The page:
• Allow only properly authorized and instructed employees to do any job
  • Make sure no employees do any job that appears unsafe
  • Hold emergency preparedness drills for employees
  • Pay particular attention to employees learning new operations to make sure they have the proper job skills and awareness of hazards
  • Train supervisors and managers to recognize hazards and understand their responsibilities
  • Encourage all employees to report any hazardous conditions to their supervisors.

What is the OSHA Consultation visit you mentioned?

OSHA operates various voluntary compliance programs to assist small employers. The OSHA Consultation Service helps employers find out about potential hazards and how to improve their occupational safety and health management. A visit from OSHA consultation is always at the employer’s request. The service offers workplace safety and health training and technical assistance. Consultation is a free service largely funded by OSHA and operated by state government agencies using well-trained safety and health staff. This service is completely separate from OSHA’s inspection effort; no citations are issued or penalties proposed. An employer’s only obligation is to correct serious hazards that the consultant finds. The visit begins with an opening conference between the consultant and the employer followed by a walkaround of the worksite. For more information on consultation services, contact your nearest OSHA office listed at the end of this publication or visit OSHA’s website at www.osha.gov.

Can I get other help from OSHA?

OSHA also provides others services and assistance to help small businesses. These include the following:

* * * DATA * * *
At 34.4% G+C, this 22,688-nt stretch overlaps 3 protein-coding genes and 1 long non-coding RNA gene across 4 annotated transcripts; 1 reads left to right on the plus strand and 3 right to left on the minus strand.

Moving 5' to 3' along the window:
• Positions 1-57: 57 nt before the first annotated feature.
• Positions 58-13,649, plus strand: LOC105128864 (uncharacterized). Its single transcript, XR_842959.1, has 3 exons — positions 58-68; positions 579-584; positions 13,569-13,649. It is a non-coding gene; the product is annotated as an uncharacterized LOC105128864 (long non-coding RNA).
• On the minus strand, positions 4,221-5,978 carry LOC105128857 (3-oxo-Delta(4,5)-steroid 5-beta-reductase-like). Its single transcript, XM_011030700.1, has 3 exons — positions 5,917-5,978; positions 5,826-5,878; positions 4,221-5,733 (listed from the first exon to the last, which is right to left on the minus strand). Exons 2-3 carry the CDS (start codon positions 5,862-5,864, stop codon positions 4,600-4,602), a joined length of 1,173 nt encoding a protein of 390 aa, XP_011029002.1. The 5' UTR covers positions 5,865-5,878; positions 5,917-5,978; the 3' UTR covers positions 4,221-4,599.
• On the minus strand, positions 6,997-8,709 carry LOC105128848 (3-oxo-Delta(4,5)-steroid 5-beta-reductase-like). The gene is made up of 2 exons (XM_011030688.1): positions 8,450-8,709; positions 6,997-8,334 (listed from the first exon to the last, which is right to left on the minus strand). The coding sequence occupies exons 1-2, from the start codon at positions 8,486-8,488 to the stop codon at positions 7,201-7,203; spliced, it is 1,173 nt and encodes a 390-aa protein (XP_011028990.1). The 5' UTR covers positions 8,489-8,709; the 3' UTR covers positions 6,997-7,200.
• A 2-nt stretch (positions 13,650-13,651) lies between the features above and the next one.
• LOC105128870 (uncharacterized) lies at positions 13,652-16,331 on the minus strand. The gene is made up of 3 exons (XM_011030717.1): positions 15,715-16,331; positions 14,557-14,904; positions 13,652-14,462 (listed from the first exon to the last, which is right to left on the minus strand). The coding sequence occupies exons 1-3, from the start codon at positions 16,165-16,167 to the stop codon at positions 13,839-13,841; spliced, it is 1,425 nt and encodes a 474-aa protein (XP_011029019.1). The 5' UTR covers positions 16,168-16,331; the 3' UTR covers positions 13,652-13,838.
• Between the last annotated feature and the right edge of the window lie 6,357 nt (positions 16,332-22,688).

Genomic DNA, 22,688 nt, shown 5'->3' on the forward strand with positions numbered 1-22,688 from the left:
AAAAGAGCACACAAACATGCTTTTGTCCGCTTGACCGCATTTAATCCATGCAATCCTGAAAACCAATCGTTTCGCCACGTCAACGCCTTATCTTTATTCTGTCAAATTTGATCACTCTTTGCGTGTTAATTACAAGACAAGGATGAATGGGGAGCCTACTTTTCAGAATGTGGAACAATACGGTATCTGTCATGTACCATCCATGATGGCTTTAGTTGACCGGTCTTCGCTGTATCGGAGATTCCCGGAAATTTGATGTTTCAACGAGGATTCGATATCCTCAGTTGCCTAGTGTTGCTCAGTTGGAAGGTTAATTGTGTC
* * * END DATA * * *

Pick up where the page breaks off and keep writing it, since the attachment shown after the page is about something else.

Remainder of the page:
• Third-Party Training and Education — OSHA gives training and education grants to various non-profit groups to develop programs to help small businesses establish safety and health programs. Grantees develop training programs and materials that they make available to small businesses. For more information on grants, see the Index at www.osha.gov.
    • Mentoring — OSHA’s Voluntary Protection Programs (VPP) recognize worksites where employers and employees work together to achieve safety and health excellence. Small firms can be matched with and mentored by a VPP site that will share its safety and health experience and expertise. For more information on VPP, contact your VPP coordinator in your nearest OSHA regional office.
    • Safety and Health Achievement Recognition Program (SHARP) — Part of the Consultation Program, SHARP also recognizes exemplary employers who take special pride in providing a safe and healthful work environment for their employees and who meet specific program criteria. Employers who qualify receive a 1-year exemption from OSHA’s general schedule inspections.
    • Training and Education — OSHA’s Training Institute in Des Plaines, IL, and OSHA’s Training Education Centers across the country provide basic and advanced courses in safety and health. OSHA’s area offices offer information services, such as audiovisual aids, technical advice, and speakers for special engagements. For more information, contact the Institute at 1555 Times Drive, Des Plaines, IL 60018, (847) 297-4810, or fax (847) 297-4874. A list of courses also
      can be found under Outreach at www.osha.gov. Note, in particular, OSHA’s computer-based training software — Expert Advisors — on topics such as hazard communication, asbestos, cadmium, confined spaces, fire safety, lead in construction, and more! See the Index on OSHA’s home page for this and other information.
    • State Plans — Twenty-four states and two territories operate their own federally approved occupational safety and health programs. These entities conduct most OSHA enforcement through their own standards, which are at least as effective as Federal OSHA’s, but may have different or additional requirements. Many states offer additional programs of assistance to small businesses. For more information on state plans, see the list of plans at the end of this brochure or visit OSHA’s website at www.osha.gov.
    • Electronic Information/Internet — OSHA standards, interpretations, directives, interactive software, compliance assistance materials, e-Tools, and additional information are available or can be ordered online at http://www.osha.gov. See also, OSHA’s online small business page.
The above is an excerpt adapted from the article, “Small Business Safety Q’s and A’s.” For more information, please visit www.osha.gov.